As governments and corporations around the world evaluate methods of decarbonization across sectors, one focus area has been transportation, since the petroleum fuels used to mobilize economies are significant contributors to greenhouse gas (GHG) emissions. California’s Low Carbon Fuel Standard (LCFS) is one of the longest-running programs for carbon intensity (CI) reduction targeting the transportation sector and provides an ideal case study to review for a better understanding of how one type of GHG reduction policy is anticipated to work. As many of the principles in this pioneering program are being evaluated for replication elsewhere, its results and consequences are still in the making. In today’s blog we’ll provide an overview of the Golden State’s groundbreaking LCFS, looking at its history, how it functions, and its effectiveness at meeting its goals to date.
As part of the Paris Agreement and other regional sustainability goals, countries across the globe are formulating strategies to reduce greenhouse gas emissions. The resultant policies target numerous different areas such as stationary emissions, electricity production, and transportation fuel sourcing. Within the transportation sector, one aspect that has spurred quite a bit of investment relates to reducing the carbon intensity of transportation fuels. The “low carbon fuel” policies that are in place today, coupled with those that are being evaluated for the future, have the potential to displace a sizeable portion of the petroleum-based fuels in the regions where they are adopted. In today’s blog, we begin a series on low carbon fuel policies, the mechanisms being evaluated to meet increasingly stringent regulations, and the impact these regulations could have on refined-products markets.
There’s no doubt about it: California’s decade-long efforts to expand the use of solar, wind, and other renewable energy and improve energy efficiency have enabled the state to significantly reduce its consumption of natural gas for power generation. But the Golden State’s rapid shift to a greener, lower-carbon electricity sector — and its push to shut down gas-fired power plants — has come at a cost, namely an increased risk of rolling blackouts, especially during extended heat waves in the West when neighboring states have less “surplus” electricity to send California’s way. The main problem is that while solar facilities provide a big share of the state’s midday power needs, there’s sometimes barely enough capacity from gas plants and other conventional generation sources to take up the slack when the sun sinks in the late afternoon and early evening. Today, we discuss recent developments on the power front in the most populous state, and what they mean for natural gas consumption there.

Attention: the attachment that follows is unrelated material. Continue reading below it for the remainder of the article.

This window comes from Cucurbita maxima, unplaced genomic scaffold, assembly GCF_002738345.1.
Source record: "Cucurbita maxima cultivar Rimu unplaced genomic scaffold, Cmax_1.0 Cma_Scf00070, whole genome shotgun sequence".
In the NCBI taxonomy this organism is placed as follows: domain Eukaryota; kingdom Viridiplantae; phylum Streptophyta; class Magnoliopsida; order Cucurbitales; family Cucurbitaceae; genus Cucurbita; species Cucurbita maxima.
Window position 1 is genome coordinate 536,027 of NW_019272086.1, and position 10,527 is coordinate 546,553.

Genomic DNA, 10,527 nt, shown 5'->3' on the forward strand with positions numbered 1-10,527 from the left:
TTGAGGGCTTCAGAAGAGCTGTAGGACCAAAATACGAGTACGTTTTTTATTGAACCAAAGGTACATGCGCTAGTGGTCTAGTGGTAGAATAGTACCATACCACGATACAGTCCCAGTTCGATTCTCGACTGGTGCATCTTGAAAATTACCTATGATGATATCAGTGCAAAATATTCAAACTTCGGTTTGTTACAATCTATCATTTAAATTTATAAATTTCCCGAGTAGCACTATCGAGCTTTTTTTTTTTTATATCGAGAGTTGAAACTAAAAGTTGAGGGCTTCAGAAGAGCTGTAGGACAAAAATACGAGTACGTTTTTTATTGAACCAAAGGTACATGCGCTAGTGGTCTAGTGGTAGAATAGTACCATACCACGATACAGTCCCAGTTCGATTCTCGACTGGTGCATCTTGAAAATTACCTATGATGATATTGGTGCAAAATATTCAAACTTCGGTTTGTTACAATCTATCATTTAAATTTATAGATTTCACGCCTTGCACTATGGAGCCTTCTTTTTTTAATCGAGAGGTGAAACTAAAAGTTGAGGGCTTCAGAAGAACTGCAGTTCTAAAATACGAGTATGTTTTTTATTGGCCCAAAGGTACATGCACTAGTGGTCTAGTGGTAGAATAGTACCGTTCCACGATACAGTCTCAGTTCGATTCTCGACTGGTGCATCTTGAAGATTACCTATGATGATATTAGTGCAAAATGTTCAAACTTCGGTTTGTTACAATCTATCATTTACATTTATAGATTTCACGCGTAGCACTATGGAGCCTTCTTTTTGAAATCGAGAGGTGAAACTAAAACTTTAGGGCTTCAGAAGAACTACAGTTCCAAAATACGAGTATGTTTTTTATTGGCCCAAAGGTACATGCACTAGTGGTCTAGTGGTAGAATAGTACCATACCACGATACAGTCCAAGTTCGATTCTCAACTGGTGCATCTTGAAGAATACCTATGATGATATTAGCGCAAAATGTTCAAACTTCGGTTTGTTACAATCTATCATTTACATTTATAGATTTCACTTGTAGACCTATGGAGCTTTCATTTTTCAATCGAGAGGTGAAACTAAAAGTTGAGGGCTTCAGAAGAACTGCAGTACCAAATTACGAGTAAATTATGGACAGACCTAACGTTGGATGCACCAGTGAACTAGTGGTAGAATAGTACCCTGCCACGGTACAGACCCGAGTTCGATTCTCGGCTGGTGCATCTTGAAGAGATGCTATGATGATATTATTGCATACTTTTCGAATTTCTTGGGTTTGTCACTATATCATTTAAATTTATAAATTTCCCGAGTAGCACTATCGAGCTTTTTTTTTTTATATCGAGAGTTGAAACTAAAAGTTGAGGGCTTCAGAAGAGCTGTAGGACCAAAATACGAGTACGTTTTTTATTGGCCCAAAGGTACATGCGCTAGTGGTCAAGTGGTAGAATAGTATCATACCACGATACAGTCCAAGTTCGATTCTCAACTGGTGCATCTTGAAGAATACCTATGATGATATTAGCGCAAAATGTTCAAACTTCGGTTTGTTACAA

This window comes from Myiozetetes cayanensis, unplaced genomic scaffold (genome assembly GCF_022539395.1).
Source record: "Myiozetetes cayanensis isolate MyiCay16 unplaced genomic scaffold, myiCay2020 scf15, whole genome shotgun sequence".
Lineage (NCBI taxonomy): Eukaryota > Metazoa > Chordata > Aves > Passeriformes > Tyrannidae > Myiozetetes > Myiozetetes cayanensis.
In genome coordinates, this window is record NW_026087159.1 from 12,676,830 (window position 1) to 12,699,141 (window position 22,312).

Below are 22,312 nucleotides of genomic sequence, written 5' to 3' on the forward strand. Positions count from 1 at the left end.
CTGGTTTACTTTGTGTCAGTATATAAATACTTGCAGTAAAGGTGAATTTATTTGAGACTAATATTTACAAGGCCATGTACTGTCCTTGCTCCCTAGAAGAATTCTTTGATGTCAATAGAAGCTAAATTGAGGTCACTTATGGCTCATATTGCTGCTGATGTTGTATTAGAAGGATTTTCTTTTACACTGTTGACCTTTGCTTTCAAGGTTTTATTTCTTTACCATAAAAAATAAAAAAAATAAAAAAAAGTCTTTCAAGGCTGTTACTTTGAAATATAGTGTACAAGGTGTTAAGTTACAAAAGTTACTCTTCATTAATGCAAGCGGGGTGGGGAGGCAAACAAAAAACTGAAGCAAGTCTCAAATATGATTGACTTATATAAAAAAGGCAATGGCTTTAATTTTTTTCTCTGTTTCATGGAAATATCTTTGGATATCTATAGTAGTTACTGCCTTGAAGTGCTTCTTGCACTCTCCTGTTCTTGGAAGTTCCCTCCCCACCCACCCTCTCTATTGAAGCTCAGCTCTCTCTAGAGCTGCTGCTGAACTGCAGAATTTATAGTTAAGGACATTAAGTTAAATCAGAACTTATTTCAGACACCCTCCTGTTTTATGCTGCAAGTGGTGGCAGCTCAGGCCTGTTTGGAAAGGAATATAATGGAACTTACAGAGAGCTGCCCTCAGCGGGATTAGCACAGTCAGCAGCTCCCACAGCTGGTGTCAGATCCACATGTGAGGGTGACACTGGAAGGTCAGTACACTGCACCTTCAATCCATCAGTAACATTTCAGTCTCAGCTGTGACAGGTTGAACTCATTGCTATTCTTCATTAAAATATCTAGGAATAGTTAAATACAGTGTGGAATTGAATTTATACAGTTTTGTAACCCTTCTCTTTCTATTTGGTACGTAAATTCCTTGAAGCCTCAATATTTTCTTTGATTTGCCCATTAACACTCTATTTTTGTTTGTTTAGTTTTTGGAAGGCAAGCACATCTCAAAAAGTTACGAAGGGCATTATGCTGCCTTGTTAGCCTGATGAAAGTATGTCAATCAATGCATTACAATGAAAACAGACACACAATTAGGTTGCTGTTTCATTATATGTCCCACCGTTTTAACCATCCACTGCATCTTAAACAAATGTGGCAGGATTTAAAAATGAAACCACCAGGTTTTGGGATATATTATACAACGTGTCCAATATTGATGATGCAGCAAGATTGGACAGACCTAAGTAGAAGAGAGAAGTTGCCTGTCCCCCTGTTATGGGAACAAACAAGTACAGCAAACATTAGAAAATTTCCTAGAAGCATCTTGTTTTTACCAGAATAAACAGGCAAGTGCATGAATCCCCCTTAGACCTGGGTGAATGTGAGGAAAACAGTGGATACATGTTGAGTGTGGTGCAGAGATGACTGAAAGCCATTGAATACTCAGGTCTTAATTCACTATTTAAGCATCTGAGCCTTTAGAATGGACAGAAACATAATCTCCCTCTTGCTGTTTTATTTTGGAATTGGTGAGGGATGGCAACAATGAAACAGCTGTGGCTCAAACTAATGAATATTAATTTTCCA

They’re generally small in size, but renewable diesel refineries are popping up in many parts of the U.S., incentivized by government programs aimed at reducing carbon emissions and very gradually weaning Americans — and Canadians — from crude oil-based diesel fuel. Recently, HollyFrontier Corp. announced that it will be converting its decades-old Cheyenne, WY, refinery into a renewable diesel facility. While the news of another entrant into the renewable diesel market is not surprising, the complete shutdown and transformation of an existing refinery for this purpose marks only the second time this has occurred in the U.S. Today, we discuss HollyFrontier’s plans and provide an update on renewable diesel supply and demand dynamics.
Southern California is poised to have greater natural gas supply flexibility this winter, buoyed by improved access to local storage and the completion of repairs on an important inbound pipeline. Ongoing pipeline outages and maintenance had limited flows over the past few years, creating supply constraints that were then compounded by restricted access to the Aliso Canyon storage field. This led to major volatility in gas prices, which spiked as high as $39/MMBtu in July 2018. Recent repairs and regulatory changes aim to alleviate the situation and limit the likelihood of dramatic pricing moves during the 2019-20 winter season. Today, we provide an overview of recent developments in the SoCal gas market.
Independent refiner PBF Energy on June 11 announced its plan to acquire Shell Oil’s Martinez, CA, refinery for about $1 billion; the deal is expected to close by the end of 2019. The purchase will give PBF its sixth U.S. refinery and add 157 Mb/d to the company’s existing 865-Mb/d refining portfolio, pushing its total capacity past 1 MMb/d. Post-acquisition, PBF will retain overall fourth place in the U.S.
Natural gas markets in the U.S. Northwest have been in turmoil ever since a rupture on Enbridge’s BC Pipeline system over a month ago (on October 9) disrupted Canadian gas exports to Washington State at the Sumas border crossing point. Service on the affected line has been restored but at a reduced operating pressure for now, and Canadian gas deliveries to Sumas remain at about half of their pre-outage levels, creating supply shortages in the region. Spot natural gas prices at the Sumas, WA, trading hub have been volatile, soaring well above Henry Hub and rocketing to a record outright price of nearly $70/MMBtu late last week. The outage has reverberated across the Western U.S. gas market, sending regional prices reeling as gas flows adjusted to help offset supply shortages. Today, we examine the knock-on market effects of the outage on Western gas flows and prices, and potential implications for the winter gas market.
A perfect storm of hot weather, transportation constraints and limits on storage use recently sent natural gas prices in Southern California surging to the highest levels seen in that market going back to at least 2007. Spot prices at the SoCal Citygate hub averaged close to $40/MMBtu in late July and were again up over $20/MMBtu last week, levels that were several times higher than the national benchmark Henry Hub — and, for that matter, every other U.S. market hub — on the same day. Prices since then have retreated, but the whipsawing price action raises questions about what’s in store for SoCal this coming winter. Today, we analyze the factors behind the recent record prices and prospects for continued volatility at SoCal.